2. Dave Smith-- durable and still club leader in career saves into 2003
3. Joe Sambito- I’d probable shift him to set up man on this staff, but his 2.42 career ERA is still team all time best.
4. Danny Darwin- he makes the team as an all purpose long reliever/spot starter...very durable with rubber arm.
5. Hal Woodeshick- from the era when relievers might go long

Darrell Pittman:
#1 Dave Smith. Best closer in Astros history. This guy was lights-out when he came to the mound.
#2 Billy Wagner. Would that he had Dave Smith's control. Though with near-100 mph velocity, he's high in strikeouts, and walks.
#3 Aurelio Lopez. A solid middle-reliever that could eat innings.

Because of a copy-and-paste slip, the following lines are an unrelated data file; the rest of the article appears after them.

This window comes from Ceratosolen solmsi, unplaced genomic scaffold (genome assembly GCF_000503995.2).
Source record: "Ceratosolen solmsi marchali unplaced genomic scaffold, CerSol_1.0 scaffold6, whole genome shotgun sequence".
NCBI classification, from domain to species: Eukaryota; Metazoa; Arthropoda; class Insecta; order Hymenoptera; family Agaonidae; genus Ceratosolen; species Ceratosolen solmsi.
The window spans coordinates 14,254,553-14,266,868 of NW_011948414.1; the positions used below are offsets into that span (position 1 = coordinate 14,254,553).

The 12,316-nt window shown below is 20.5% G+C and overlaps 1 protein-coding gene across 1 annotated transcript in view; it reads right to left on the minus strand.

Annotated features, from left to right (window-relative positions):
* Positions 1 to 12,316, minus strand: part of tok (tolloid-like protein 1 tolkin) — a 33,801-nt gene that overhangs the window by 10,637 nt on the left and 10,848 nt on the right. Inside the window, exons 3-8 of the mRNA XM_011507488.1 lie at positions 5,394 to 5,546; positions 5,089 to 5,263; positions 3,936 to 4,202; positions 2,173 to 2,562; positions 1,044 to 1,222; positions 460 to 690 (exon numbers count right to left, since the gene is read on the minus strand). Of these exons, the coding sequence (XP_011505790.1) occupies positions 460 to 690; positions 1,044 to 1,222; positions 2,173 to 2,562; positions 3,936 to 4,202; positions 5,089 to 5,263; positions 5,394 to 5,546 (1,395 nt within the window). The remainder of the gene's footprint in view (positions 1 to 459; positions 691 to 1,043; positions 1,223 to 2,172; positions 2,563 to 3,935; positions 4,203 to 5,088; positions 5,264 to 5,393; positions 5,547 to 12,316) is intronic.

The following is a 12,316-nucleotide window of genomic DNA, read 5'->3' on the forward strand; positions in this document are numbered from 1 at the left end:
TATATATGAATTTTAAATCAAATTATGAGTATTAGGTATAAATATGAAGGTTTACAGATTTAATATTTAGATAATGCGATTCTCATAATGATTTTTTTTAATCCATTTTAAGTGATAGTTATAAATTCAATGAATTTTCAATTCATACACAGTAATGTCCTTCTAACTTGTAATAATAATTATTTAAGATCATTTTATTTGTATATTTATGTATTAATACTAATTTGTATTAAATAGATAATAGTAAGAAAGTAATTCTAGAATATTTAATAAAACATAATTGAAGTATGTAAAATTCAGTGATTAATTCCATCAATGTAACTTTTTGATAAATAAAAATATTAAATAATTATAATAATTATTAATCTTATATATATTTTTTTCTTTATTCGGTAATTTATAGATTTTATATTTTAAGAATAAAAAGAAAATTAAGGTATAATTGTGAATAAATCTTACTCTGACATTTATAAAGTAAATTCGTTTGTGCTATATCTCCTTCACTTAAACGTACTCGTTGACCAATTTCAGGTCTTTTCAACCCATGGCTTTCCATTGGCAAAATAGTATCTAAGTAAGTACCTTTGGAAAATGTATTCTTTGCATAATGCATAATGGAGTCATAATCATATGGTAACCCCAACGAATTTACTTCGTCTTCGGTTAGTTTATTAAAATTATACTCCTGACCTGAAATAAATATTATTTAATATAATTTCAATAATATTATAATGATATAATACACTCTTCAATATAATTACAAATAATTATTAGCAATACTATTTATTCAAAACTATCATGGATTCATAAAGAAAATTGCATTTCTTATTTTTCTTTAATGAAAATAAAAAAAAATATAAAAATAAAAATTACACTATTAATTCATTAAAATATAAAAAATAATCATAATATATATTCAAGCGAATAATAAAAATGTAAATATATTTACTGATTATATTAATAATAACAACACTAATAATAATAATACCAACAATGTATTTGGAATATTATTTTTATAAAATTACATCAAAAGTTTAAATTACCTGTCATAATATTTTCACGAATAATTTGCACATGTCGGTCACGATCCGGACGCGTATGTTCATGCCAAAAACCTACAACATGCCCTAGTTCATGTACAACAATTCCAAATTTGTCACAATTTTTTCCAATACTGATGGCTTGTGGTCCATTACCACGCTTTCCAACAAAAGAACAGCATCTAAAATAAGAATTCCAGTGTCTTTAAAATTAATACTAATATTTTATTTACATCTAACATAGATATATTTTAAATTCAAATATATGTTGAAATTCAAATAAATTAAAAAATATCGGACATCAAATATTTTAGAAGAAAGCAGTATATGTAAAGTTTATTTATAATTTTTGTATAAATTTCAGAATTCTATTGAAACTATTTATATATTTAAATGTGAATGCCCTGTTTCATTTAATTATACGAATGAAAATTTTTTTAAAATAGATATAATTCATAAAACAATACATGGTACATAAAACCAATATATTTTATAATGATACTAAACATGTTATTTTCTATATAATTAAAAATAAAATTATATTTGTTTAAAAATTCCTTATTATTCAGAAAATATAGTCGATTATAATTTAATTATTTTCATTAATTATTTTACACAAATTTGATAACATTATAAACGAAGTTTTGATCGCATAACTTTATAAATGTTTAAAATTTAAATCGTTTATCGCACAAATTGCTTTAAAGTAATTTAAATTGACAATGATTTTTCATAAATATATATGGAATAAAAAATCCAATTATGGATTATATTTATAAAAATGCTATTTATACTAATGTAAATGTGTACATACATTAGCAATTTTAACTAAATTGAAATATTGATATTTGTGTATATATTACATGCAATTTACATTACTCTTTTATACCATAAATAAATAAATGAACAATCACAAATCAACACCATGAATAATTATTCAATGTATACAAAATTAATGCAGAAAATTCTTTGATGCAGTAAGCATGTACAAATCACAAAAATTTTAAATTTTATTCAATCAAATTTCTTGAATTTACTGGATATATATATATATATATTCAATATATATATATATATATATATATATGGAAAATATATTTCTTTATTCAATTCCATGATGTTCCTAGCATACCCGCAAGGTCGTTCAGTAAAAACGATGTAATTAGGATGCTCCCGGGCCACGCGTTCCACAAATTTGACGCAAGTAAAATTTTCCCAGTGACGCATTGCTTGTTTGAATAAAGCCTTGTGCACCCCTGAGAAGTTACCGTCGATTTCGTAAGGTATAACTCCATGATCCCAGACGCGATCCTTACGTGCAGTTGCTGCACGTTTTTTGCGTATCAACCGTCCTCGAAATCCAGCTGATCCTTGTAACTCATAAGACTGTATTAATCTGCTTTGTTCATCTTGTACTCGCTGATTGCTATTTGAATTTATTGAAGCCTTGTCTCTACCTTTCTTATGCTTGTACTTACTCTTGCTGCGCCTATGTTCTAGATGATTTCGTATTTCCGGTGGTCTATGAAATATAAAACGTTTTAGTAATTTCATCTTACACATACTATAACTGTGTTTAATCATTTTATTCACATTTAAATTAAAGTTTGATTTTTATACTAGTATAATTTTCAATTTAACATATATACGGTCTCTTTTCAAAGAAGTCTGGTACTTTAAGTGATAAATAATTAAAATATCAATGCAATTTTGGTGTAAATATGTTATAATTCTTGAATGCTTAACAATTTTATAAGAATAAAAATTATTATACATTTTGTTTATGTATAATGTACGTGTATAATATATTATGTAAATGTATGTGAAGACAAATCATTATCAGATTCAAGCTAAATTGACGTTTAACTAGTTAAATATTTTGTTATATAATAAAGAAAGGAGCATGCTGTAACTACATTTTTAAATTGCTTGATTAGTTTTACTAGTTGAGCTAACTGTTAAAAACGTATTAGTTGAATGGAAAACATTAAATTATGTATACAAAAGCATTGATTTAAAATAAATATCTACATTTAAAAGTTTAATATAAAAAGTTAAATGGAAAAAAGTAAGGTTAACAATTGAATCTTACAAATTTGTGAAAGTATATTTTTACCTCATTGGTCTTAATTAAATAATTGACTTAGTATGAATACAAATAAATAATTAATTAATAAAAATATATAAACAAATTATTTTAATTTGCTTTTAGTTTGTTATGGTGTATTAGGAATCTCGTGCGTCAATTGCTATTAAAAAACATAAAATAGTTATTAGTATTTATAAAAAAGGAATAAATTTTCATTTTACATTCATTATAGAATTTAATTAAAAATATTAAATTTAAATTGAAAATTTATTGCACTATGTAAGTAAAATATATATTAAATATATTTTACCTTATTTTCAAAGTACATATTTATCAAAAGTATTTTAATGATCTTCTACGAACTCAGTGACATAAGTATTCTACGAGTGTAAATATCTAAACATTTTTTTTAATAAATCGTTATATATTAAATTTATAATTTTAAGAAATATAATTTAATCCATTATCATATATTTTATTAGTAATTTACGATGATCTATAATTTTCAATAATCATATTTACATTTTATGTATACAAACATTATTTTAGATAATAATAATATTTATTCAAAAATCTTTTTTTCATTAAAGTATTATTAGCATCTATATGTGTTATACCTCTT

#4 Larry Andersen. Another solid middle-reliever, and perhaps next to Turk Farrell, the club's best-ever clubhouse cutup.
#5 Danny Darwin. This guy was a fire-eater. A true competitor.

Ray Kerby:
1. Dave Smith - year after year of outstanding service as a closer back when closers often pitched the last two innings of a game.
2. Joe Sambito - great as a setup man or closer until his elbow blew out. His streak of 40 consecutive scoreless innings is still a club record.
3. Larry Andersen - kind of forgotten since he never racked up big save totals as a closer, but Andersen's career 2.57 ERA speaks for itself.
4. Ken Forsch - enjoyed success as a starter, closer and setup man. Could pitch anywhere, anytime, and pitch well.
5. Danny Darwin - Like Forsch, "Dr. Death" was good enough to pitch well as a starter or a reliever, winning an ERA title in 1990.

John Lauck:
The main criterion for selecting these five bullpen men is similar to that used for the starting pitchers: these five men are the ones who made us say, with utter conviction as they walked to the mound, “Game Over.”